Sunday, 11 October 2015

Book review: The Year of the Runaways by Sunjeev Sahota

Refugee, migrant - two terms that are very politically charged, but how often do we think about the people behind these words?

Sunjeev Sahota's The Year of the Runaways is fiction, but its subject is something that hits the headlines in the real world with alarming regularity, although with little of the nuance displayed in Sahota's novel.

Tochi, Avtar and Randeep live in a cramped house in Sheffield. All are illegal immigrants from India, all spend their days working hard to make enough money to live, and all have very, very different stories, and reasons for seeking a better life in England. Born and brought up in London and seeking an escape of a different kind, Narinder finds her life tangled up with the three men in unexpected ways.

The Year of the Runaways very quickly identifies itself as one of those books that is going to grab you by your heart and not let go until the last page. It's emotional, heartbreaking, and about the best and worst of humanity. 

The book moves between present day Sheffield and the backgrounds of its three male protagonists, so we see what brought them to the city. In the present day the men work their fingers to the bone, live in horrendous conditions, and always have the fear of being caught by the authorities hanging over them. That they choose the existence they do shows how desperate they are, and makes you sympathise with them, and that's even before you learn about their lives in India.

Saturday, 10 October 2015

Book review: A Brief History of Seven Killings by Marlon James

In Jamaica in 1976 a group of gunmen stormed Bob Marley's house, and although the singer survived, the men were never caught.

This incident forms the centre point of Marlon James' stunning A Brief History of Seven Killings. In the novel, James fictionalises the build up to the shooting, and its long reaching aftermath, as seen through the eyes of gangsters, journalists, politicians, the CIA and more.

A Brief History of Seven Killings isn't at all brief - my paperback edition is 686 pages - but it never feels like a long novel, and it was never a chore to read. It did take me a while, around 80 pages, to get used to the voices and the rhythms of the characters, especially the gang members who use words and phrases I was unfamiliar with but whose meaning I quickly guessed. Once I made a bit of headway with the book, it was easy going, and I flew through it, especially the last 300-400 pages.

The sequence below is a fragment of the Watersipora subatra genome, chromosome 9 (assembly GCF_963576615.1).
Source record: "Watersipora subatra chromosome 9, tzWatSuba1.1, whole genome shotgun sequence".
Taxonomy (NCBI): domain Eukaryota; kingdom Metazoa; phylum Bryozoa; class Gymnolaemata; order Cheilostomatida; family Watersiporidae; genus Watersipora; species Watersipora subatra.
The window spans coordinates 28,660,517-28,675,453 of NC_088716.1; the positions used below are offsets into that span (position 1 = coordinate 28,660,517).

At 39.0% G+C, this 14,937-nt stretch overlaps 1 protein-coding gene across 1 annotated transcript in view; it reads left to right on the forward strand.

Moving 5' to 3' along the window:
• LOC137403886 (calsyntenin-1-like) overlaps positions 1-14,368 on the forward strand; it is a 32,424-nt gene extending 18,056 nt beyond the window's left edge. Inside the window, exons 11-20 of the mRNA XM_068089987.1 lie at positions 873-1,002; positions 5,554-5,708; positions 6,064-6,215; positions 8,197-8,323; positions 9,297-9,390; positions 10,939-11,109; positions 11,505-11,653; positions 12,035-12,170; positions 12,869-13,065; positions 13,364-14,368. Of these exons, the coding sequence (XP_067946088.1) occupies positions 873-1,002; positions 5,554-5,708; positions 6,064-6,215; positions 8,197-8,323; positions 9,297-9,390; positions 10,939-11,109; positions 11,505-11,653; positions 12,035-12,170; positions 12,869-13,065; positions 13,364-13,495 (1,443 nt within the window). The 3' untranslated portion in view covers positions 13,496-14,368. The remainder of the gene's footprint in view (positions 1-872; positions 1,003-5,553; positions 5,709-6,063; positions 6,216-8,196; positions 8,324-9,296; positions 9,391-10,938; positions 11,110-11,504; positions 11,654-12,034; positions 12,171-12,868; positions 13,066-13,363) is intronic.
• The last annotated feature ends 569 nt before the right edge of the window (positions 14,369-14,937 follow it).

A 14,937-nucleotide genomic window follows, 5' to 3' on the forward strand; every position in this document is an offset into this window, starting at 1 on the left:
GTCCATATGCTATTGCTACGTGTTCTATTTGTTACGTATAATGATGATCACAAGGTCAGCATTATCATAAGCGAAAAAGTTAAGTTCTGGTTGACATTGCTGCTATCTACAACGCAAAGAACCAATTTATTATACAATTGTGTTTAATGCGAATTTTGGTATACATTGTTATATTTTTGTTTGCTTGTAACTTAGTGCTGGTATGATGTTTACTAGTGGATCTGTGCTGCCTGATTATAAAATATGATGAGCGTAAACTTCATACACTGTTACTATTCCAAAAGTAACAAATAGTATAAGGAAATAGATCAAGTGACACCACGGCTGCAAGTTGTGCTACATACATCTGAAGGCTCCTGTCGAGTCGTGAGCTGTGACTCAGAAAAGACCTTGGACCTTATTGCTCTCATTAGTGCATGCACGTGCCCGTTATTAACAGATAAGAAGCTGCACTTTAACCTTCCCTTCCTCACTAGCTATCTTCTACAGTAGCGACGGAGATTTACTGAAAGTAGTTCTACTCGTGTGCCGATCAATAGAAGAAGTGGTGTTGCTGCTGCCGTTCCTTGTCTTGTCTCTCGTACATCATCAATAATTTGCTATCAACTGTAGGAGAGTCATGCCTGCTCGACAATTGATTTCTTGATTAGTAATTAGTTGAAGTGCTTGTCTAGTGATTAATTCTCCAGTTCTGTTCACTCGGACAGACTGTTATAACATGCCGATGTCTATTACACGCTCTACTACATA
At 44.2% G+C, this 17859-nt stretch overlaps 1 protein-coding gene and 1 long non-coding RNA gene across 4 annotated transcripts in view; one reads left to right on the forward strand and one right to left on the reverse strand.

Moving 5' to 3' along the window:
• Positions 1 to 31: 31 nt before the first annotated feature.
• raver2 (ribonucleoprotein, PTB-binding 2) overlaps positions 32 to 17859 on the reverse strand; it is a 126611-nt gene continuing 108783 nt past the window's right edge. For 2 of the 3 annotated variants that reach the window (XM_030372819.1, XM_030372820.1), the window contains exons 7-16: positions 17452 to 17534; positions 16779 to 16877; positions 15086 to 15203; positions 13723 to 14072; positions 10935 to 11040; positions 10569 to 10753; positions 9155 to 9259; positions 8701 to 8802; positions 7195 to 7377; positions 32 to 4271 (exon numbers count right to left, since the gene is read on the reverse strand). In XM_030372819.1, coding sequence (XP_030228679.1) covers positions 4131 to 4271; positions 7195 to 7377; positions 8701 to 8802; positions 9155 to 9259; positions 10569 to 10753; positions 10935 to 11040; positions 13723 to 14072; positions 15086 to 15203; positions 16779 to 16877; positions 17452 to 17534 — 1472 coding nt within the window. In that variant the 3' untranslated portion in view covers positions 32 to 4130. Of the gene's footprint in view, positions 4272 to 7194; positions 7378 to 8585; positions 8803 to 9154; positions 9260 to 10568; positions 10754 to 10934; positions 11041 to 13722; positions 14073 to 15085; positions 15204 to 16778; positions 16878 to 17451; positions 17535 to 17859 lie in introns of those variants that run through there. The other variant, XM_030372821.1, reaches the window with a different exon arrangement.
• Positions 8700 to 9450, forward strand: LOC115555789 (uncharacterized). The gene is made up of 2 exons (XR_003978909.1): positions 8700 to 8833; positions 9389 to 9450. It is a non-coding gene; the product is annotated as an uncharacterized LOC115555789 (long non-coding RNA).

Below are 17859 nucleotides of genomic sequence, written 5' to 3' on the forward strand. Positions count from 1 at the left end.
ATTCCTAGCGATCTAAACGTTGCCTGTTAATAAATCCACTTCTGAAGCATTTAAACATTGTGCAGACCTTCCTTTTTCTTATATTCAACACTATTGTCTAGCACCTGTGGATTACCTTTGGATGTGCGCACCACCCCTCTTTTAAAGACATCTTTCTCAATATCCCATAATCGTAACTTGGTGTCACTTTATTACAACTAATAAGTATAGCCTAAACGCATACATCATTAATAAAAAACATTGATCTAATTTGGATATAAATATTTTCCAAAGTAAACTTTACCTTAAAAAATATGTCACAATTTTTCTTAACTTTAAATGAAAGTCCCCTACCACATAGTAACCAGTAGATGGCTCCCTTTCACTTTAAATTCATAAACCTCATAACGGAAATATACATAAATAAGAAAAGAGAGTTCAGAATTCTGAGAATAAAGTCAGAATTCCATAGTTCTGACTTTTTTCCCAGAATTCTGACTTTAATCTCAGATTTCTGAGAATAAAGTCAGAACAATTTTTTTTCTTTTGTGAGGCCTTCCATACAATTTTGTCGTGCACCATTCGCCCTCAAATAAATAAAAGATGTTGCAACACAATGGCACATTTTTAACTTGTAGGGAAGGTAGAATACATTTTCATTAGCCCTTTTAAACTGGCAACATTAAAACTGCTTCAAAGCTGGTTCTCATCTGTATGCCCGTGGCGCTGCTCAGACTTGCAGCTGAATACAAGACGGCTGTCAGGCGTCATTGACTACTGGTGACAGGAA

James is brilliant at building to the shooting of Marley, who is referred to as The Singer throughout the book, giving him an almost mythical quality. The shooting is almost mythical as well. I knew it was coming, and I just wanted to get there, but I also really enjoyed the build up and spending time with all the different characters whose world I had never been exposed to before. A Brief History of Seven Killings is told in first person with chapters alternating through a roster of characters, all with extraordinary stories and opinions and motives for doing what they do.

Tuesday, 6 October 2015

Book review: Carry On by Rainbow Rowell

Have you ever had to keep quiet about a book by an author you love? And when I say keep quiet, I mean you can't talk about its plot with anyone, or analyse the characters, or just gush about how amazing the author is.

It's difficult, let me tell you. In the weeks since I read Rainbow Rowell's Carry On, I've sent one email saying how fabulous it is (to the publicist, I didn't break an embargo) and that's it. But now, the time is finally here, and I can write to my heart's content about Rowell's first official foray into fantasy writing (she has written Harry Potter fanfiction before).

Simon Snow is a Mage. In fact, he's not just any Mage, he's the Mage who will save all other Mages, even if he can't control his magic all the time, and is a bit clumsy, and hates, hates, hates his roommate Baz. And Baz? Baz is a bit mysterious, and from an old magical family, and he hates, hates, hates his roommate Simon. When Baz doesn't return to school after the summer holidays for his final year, Simon becomes suspicious that he's planning something evil, and with the Insidious Humdrum to fight, and a headmaster who isn't really talking to and helping him, Simon is in a whole heap of trouble.

Monday, 5 October 2015

Book review: A Court of Thorns and Roses by Sarah J. Maas

I adore Sarah J. Maas' Throne of Glass series, which features a complex, kick-arse heroine, lots of action and smart writing.

Her new series, which kicks off with A Court of Thorns and Roses, contains many of the same good points, but wrapped up in a new, original fantasy story.

When Feyre kills a wolf in the woods one day, she thinks nothing of it, glad instead to have killed what she thinks is a threat to her family. But the wolf she killed was no ordinary wolf, he was a faerie, and one of his friends, Tamlin, is determined to punish Feyre for her transgression. Tamlin takes her to his enchanted court, where she is free to roam but where threats lie around every corner. And as Feyre gets to know Tamlin better, she discovers he is no threat to her, but that his life and hers are in grave danger.

Feyre is the kind of heroine I like - noble, flawed, brave, headstrong, with plenty of faults. Maas writes her as capable and self-sufficient, but she's not able to do everything and not willing to accept help without protest, which makes her realistic. That realism is important in a book that otherwise is almost pure fantasy - that the characters have believable characteristics and are relatable and likeable means I'm far more connected to the book.


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